# Derivative of a fraction inside a radical

1. Jul 7, 2014

### ehh

f(z) = sq. rt of z-1 / z+1 --- both numerator and denominator are inside the radical.

I can write it as (z-1)^1/2 over (z+1)^1/2, right? If I simplify it using derivative of a quotient. Should I simplify (z-1)^1/2 and (z+1)^1/2 as whole numbers and multiply them to other terms, including adding the exponents? The teach said I couldn't because the one-halves are actually square roots so I cant count them as exponents. Help?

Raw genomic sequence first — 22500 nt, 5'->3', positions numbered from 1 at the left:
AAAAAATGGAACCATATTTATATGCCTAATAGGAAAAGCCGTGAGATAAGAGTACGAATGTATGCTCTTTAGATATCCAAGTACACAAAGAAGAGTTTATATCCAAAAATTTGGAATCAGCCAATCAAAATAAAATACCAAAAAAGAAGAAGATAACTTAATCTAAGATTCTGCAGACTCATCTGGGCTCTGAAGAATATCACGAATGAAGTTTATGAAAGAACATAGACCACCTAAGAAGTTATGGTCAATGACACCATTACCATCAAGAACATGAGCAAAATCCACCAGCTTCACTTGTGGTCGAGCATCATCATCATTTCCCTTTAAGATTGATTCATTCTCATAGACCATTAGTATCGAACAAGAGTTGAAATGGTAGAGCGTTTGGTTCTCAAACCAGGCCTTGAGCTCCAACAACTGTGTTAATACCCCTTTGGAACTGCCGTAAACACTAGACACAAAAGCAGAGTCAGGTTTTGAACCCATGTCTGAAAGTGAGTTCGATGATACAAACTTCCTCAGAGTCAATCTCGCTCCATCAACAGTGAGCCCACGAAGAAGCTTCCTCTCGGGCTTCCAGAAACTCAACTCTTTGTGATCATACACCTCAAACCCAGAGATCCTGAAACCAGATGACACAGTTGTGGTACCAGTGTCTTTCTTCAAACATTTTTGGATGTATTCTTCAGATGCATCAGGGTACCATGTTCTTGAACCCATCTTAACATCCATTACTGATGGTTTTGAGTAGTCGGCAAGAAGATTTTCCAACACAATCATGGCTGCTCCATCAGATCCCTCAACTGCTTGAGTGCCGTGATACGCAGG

2. Jul 7, 2014

### UltrafastPED

√x = x^1/2; when taking derivatives of radicals you should always convert them to exponents.

3. Jul 7, 2014

### HallsofIvy

Staff Emeritus
You can differentiate $$\sqrt[2]{\frac{z- 1}{z+ 1}$$ by treating it as $$\frac{(z- 1)^{1/2}}{(z+ 1)^{1/2}}$$ using the quotient theorem, the chain rule, and the power rule, in that order. Or think of it as $$\left(\frac{z-1}{z+1}\right)^{1/2}$$ using the same rule in a different order. Or think of it as $$(z- 1)^{1/2}(z+ 1)^{1/2}$$ and use the product rule rather than the quotient rule.